forest silvicultural options
Most discussions about silviculture methods
in native forests concentrate on harvesting options. Broadly
speaking there is a range of options from individual tree selection
through to total clearcutting. Harvesting option choices will
be influenced by practical and economic considerations. But
the environmental effects of each option are most important
for achieving successful regeneration, and minimising the effect
on other environmental, social and economic values.
In Ross Florences book Ecology
and Silviculture of Eucalypt Forests, the
effect of native forest harvesting on regeneration is shown
in a graph from Smith (1962). The graph shows the relationship
between the percentage of the tree canopy removed and the environmental
factors that are likely to influence regeneration. Depending
on the species mix that the landowner wishes to, or must, regenerate,
it is possible to define an appropriate harvesting intensity
that ensures sufficient seed for regeneration and provides an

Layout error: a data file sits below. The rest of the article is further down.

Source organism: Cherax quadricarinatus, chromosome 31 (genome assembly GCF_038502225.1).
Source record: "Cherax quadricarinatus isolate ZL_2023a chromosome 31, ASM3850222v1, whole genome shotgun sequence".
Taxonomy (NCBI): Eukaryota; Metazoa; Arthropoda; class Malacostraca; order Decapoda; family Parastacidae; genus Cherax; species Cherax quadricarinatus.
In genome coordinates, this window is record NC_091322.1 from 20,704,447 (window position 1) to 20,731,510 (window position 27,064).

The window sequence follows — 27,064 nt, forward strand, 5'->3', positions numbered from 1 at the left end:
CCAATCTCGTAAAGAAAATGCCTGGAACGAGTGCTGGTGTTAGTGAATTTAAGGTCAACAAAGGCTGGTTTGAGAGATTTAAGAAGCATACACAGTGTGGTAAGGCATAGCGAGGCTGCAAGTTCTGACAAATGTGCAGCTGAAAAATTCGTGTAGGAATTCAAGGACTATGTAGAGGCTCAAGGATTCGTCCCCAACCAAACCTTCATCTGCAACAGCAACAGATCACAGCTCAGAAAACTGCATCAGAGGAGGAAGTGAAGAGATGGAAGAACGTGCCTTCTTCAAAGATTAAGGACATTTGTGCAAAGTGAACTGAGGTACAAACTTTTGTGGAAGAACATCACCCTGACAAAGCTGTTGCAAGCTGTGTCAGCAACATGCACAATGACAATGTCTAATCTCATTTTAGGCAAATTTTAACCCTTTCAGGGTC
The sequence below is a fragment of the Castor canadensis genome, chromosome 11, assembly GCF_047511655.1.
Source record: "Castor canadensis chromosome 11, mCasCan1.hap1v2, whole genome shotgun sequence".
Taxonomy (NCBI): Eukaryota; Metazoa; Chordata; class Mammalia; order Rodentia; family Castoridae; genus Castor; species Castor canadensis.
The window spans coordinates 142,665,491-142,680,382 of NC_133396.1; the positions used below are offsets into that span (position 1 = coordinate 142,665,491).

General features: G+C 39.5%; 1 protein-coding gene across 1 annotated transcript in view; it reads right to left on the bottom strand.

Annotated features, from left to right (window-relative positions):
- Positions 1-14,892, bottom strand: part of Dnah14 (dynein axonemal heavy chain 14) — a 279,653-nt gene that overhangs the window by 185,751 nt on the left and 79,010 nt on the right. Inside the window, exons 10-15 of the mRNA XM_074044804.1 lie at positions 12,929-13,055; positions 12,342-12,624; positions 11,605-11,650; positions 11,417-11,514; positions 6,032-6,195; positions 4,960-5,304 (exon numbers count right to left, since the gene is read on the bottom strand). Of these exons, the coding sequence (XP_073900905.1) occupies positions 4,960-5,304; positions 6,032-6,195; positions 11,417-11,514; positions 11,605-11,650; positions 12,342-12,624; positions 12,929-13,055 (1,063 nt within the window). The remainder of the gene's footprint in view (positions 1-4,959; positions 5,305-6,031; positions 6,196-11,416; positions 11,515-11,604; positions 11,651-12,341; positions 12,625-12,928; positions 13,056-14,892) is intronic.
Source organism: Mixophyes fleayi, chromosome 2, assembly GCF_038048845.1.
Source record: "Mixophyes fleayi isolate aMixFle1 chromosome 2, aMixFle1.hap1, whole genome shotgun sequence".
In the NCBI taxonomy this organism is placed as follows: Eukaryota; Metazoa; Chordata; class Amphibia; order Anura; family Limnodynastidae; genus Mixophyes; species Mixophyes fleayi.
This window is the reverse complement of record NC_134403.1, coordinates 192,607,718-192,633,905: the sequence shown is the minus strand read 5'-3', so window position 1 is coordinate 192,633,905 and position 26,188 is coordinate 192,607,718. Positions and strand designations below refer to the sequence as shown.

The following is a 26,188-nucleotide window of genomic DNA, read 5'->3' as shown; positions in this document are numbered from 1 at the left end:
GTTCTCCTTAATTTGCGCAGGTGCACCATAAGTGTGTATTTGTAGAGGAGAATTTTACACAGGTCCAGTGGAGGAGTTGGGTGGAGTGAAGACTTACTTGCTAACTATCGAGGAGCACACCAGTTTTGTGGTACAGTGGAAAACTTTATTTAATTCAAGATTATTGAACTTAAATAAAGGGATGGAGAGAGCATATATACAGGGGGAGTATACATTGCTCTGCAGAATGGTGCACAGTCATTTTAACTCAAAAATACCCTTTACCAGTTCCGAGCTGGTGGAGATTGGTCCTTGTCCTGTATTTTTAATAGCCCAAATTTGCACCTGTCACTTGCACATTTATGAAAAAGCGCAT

environment that supports vigorous growth.
This graph illustrates some of the
environmental effects of different silvicultural systemsincluding
clearfelling, clearfelling with seed trees, shelterwood, selection.
From Smith, D.M. (1962) The Practice of Silviculture, 7th edition.
John Wiley & Sons, New York
An immature forest can be managed for timber
production through selective thinning, either for commercial
return or as a culling to waste, and possibly pruning. Thought
should also be given to the management of exotic weeds, fire
protection and vermin. Selective thinning can:
reduce competition between trees
encourage diameter growth
increase light levels for the understorey and can be
an important means of increasing understorey diversity
encourage regeneration of shade tolerant species
contribute to economic production from grazing or harvesting
non-timber products such as flowers or bush foods.
Thinning can be done using a chainsaw, brush cutter or by stem
injection of herbicide.
Landowners are encouraged to find out what
permits, if any, are required, before undertaking native forest
silvicultural operations. It is also important to thoroughly
assess the forest before developing a management plan. This
might include assessing the:
tree and understorey species, and their size and distribution
* seed loads held in the canopies
* wildlife species present
* soil erosion hazards.
Developing an understanding of a forests ecology and dynamics
of the forest is important for developing effective management
options. It can also greatly enhance the owners appreciation
and enjoyment of their forest.
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